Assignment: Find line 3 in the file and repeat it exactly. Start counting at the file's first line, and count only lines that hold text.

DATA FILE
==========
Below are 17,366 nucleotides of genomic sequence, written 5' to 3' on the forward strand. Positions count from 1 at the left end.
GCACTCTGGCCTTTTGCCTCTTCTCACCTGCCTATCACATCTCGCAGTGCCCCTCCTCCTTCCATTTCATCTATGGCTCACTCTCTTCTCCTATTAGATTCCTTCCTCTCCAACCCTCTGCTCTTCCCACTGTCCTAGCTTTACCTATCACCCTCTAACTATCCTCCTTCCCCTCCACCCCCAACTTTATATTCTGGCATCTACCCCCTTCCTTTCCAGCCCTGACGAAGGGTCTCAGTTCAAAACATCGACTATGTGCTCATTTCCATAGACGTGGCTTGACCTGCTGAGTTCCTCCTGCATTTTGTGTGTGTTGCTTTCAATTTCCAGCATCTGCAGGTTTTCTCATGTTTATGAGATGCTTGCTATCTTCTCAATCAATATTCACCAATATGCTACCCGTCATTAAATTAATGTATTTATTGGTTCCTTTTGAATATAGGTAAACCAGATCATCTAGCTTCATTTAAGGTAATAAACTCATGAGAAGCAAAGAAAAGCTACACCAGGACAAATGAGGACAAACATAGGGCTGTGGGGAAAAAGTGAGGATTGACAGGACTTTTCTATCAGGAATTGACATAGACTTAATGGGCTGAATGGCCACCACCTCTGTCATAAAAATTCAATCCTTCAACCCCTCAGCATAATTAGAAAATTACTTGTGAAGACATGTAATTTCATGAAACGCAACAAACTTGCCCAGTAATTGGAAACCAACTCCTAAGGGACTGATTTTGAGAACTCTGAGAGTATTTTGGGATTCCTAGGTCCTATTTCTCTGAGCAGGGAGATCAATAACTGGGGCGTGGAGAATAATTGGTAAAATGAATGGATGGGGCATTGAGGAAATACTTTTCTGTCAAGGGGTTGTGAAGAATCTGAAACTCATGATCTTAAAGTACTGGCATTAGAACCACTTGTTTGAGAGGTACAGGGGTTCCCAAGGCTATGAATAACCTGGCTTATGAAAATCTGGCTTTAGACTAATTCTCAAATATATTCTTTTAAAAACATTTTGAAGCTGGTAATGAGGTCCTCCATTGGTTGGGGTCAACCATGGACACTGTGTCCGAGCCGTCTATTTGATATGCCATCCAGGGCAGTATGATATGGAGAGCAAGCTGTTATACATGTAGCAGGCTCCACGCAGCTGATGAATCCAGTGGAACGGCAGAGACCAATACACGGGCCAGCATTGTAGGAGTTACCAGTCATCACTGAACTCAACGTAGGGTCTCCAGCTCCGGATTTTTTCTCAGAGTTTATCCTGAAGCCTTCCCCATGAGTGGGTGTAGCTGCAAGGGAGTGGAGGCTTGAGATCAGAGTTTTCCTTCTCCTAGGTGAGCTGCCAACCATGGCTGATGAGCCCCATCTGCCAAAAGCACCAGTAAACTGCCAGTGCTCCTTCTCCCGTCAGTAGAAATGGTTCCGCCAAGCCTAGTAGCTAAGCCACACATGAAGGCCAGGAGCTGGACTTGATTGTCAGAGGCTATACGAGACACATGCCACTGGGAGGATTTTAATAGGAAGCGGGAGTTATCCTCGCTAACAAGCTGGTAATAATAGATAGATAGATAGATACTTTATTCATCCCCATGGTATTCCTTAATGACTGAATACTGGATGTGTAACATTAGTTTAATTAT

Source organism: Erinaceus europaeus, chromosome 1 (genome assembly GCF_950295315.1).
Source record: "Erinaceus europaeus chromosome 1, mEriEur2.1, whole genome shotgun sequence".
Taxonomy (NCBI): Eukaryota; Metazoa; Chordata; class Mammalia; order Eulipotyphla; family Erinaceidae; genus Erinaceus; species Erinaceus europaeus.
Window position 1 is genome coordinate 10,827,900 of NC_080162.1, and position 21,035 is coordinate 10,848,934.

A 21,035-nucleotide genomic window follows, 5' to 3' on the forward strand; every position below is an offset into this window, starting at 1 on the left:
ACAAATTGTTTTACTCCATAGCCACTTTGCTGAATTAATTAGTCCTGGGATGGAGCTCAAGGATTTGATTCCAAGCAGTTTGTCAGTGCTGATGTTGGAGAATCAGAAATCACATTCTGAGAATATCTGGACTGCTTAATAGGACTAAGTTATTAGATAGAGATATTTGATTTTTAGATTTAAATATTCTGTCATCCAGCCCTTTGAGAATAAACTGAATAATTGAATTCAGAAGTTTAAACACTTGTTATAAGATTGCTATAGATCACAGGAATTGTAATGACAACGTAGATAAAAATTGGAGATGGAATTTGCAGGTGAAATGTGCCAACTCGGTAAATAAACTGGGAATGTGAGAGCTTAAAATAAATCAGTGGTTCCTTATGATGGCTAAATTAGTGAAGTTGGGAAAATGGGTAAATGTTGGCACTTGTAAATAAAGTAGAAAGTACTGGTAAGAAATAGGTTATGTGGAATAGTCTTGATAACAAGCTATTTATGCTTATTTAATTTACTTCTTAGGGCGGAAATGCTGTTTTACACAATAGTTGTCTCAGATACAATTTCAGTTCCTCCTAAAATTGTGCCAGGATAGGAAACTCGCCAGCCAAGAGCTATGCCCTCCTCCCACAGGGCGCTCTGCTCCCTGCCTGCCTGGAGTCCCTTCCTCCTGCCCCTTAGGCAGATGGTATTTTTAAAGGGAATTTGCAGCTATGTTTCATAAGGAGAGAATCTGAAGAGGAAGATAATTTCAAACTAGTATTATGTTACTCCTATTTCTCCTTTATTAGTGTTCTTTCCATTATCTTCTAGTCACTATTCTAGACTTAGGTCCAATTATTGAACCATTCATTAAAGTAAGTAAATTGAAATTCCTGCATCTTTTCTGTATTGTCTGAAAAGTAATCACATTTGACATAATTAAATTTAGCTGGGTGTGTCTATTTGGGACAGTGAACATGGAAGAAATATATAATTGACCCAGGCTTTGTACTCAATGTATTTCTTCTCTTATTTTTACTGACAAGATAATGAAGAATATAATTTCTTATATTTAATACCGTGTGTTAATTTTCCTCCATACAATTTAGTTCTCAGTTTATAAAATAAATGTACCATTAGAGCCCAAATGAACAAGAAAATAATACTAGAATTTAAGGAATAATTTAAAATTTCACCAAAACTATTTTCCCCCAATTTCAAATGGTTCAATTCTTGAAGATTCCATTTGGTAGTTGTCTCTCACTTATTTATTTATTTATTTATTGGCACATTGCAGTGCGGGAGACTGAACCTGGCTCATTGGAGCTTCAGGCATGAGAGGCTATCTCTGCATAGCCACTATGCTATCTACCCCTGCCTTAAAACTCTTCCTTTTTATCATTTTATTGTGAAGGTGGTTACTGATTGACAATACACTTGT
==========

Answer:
Source organism: Erinaceus europaeus, chromosome 1 (genome assembly GCF_950295315.1).